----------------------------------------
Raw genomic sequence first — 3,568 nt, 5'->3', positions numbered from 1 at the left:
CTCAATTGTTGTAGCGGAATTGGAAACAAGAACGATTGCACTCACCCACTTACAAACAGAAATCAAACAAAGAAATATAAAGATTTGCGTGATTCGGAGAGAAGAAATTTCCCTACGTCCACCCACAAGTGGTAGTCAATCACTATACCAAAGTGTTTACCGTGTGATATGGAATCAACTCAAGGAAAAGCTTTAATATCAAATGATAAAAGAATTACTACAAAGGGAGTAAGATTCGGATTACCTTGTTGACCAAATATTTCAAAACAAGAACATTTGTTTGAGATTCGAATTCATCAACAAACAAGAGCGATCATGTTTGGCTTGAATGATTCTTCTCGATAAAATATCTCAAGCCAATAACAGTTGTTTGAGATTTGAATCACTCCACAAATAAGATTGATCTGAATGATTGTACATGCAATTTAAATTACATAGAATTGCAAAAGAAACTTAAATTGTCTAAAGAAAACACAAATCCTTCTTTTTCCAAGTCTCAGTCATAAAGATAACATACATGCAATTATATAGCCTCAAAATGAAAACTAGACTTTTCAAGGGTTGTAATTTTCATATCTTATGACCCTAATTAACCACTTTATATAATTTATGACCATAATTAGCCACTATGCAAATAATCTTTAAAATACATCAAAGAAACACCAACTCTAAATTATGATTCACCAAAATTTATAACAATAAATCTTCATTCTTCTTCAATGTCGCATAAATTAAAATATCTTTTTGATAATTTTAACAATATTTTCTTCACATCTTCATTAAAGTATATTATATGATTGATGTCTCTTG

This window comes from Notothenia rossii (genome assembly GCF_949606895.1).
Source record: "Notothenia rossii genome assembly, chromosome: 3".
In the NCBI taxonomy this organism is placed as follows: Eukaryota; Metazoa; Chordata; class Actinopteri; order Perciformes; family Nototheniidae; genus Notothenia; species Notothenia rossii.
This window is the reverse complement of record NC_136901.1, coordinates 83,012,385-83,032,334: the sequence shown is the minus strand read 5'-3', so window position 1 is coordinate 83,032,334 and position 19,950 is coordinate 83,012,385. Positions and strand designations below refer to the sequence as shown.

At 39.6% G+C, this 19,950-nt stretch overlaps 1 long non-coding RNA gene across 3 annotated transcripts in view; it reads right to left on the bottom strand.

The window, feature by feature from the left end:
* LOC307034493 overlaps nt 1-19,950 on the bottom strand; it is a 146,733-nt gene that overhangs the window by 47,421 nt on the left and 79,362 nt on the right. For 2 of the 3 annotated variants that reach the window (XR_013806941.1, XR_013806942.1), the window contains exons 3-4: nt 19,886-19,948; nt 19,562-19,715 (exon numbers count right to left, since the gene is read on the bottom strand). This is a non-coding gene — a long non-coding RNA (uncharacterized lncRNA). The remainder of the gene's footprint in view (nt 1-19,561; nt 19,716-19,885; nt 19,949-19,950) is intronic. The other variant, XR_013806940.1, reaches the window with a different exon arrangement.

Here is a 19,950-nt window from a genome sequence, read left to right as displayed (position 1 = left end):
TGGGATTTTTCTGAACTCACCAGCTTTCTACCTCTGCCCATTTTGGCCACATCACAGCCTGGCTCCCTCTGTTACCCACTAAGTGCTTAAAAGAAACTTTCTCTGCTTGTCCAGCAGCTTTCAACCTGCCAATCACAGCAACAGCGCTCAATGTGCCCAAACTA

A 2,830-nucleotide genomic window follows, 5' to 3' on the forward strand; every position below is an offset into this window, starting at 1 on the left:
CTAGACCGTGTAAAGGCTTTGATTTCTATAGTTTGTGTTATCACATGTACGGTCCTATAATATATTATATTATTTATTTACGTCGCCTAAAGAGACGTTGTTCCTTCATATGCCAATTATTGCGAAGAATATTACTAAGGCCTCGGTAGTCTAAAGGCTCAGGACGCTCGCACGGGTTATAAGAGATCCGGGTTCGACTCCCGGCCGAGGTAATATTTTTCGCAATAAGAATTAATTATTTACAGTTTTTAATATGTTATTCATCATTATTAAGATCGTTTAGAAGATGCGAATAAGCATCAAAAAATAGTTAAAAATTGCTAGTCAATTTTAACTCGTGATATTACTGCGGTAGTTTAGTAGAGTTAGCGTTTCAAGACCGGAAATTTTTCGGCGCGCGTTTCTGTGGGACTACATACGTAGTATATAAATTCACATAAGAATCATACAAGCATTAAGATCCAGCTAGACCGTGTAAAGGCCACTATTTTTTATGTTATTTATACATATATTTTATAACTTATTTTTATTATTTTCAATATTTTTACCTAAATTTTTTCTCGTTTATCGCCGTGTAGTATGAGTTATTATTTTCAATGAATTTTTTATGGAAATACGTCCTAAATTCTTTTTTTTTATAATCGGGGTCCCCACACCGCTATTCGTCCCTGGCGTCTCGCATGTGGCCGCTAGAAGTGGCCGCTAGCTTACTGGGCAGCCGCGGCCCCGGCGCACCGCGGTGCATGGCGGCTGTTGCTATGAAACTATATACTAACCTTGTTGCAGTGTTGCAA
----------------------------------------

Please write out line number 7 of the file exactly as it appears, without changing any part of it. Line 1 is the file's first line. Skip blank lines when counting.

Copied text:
At 39.6% G+C, this 19,950-nt stretch overlaps 1 long non-coding RNA gene across 3 annotated transcripts in view; it reads right to left on the bottom strand.